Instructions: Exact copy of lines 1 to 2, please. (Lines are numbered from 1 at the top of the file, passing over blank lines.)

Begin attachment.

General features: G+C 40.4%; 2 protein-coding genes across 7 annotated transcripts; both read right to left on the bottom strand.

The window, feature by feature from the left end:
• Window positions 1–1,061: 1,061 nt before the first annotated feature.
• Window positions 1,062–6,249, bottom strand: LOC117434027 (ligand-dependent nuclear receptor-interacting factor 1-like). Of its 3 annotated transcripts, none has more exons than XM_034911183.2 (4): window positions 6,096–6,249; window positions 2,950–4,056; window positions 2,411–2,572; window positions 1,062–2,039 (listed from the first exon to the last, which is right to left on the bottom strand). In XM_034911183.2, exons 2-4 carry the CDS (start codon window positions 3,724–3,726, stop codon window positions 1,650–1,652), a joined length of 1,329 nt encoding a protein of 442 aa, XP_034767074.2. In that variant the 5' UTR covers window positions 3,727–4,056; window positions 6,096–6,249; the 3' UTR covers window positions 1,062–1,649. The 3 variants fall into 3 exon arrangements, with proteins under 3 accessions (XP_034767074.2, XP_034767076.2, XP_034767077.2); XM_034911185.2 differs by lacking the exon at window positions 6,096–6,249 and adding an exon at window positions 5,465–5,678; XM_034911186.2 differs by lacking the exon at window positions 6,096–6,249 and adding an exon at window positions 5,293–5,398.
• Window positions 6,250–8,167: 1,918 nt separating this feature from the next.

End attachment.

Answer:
General features: G+C 40.4%; 2 protein-coding genes across 7 annotated transcripts; both read right to left on the bottom strand.

The window, feature by feature from the left end: